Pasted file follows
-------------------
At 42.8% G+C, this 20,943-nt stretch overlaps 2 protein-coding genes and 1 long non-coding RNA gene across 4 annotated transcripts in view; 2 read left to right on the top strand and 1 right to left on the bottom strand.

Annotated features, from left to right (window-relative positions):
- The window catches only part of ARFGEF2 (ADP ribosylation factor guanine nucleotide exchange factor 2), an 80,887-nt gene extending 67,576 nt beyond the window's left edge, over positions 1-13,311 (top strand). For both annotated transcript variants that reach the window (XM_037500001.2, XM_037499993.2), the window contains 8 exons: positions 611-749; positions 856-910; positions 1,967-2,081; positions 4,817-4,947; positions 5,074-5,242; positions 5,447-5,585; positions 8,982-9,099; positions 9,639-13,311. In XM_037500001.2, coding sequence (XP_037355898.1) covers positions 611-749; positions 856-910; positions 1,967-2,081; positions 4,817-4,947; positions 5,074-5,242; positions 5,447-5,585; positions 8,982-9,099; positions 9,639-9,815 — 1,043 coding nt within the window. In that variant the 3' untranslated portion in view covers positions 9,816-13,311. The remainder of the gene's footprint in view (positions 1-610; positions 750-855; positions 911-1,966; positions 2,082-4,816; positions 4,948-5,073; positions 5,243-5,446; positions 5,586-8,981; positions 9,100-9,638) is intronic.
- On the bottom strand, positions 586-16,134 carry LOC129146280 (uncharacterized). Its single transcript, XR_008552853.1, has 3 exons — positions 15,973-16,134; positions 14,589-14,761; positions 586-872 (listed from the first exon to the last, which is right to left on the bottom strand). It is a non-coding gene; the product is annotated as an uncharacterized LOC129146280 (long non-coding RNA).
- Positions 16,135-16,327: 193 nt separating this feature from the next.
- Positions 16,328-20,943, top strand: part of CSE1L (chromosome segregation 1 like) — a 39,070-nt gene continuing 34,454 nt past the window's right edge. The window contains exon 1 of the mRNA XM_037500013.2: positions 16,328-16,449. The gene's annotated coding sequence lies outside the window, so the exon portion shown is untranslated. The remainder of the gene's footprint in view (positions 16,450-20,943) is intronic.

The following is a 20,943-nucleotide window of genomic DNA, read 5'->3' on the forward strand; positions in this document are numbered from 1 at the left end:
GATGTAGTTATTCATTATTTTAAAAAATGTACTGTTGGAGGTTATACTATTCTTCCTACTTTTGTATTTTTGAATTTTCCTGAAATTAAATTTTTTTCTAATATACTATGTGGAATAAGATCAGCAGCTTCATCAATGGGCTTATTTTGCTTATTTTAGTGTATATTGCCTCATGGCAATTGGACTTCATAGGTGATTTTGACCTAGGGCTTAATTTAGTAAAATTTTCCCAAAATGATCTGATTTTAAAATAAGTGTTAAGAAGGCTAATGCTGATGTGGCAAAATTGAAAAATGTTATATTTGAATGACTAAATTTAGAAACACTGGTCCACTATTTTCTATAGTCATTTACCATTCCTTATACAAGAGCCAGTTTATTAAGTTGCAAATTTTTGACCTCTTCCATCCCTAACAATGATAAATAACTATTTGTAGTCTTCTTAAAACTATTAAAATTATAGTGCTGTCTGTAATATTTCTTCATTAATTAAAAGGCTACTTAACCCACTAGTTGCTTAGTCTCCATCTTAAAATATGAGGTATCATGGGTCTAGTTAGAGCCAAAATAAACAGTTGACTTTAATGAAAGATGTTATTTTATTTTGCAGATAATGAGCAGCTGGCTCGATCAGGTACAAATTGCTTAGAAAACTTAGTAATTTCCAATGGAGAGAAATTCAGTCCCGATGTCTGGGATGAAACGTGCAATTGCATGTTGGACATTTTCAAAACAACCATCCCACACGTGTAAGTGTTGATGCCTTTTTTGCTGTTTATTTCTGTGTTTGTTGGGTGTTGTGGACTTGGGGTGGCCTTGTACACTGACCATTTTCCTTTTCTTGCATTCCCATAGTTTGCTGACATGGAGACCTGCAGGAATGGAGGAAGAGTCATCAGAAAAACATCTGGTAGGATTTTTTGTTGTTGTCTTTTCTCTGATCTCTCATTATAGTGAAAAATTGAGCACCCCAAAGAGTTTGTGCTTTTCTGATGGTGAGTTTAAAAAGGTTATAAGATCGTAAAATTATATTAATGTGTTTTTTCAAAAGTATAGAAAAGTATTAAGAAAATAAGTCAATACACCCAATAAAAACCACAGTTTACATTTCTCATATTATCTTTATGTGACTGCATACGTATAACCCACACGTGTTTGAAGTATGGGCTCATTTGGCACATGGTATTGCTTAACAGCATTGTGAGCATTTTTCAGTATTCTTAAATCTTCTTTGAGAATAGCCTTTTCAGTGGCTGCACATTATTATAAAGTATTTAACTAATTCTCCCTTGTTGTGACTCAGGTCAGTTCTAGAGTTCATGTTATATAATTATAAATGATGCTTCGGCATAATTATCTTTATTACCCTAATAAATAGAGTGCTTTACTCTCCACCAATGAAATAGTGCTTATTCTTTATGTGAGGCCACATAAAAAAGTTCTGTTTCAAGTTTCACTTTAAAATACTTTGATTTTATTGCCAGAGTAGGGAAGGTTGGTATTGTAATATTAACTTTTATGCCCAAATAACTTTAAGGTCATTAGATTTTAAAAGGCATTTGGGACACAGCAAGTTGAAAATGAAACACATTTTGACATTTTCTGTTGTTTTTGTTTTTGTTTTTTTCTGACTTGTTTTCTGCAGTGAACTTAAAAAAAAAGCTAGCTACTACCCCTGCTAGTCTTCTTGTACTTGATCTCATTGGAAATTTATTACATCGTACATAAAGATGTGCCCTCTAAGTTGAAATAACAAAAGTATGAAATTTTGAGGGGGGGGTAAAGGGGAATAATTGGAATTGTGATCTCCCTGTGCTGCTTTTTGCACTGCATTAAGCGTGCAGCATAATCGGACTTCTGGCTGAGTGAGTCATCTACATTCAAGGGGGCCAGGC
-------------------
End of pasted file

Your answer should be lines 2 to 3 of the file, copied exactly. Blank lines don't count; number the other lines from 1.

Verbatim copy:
Annotated features, from left to right (window-relative positions):
- The window catches only part of ARFGEF2 (ADP ribosylation factor guanine nucleotide exchange factor 2), an 80,887-nt gene extending 67,576 nt beyond the window's left edge, over positions 1-13,311 (top strand). For both annotated transcript variants that reach the window (XM_037500001.2, XM_037499993.2), the window contains 8 exons: positions 611-749; positions 856-910; positions 1,967-2,081; positions 4,817-4,947; positions 5,074-5,242; positions 5,447-5,585; positions 8,982-9,099; positions 9,639-13,311. In XM_037500001.2, coding sequence (XP_037355898.1) covers positions 611-749; positions 856-910; positions 1,967-2,081; positions 4,817-4,947; positions 5,074-5,242; positions 5,447-5,585; positions 8,982-9,099; positions 9,639-9,815 — 1,043 coding nt within the window. In that variant the 3' untranslated portion in view covers positions 9,816-13,311. The remainder of the gene's footprint in view (positions 1-610; positions 750-855; positions 911-1,966; positions 2,082-4,816; positions 4,948-5,073; positions 5,243-5,446; positions 5,586-8,981; positions 9,100-9,638) is intronic.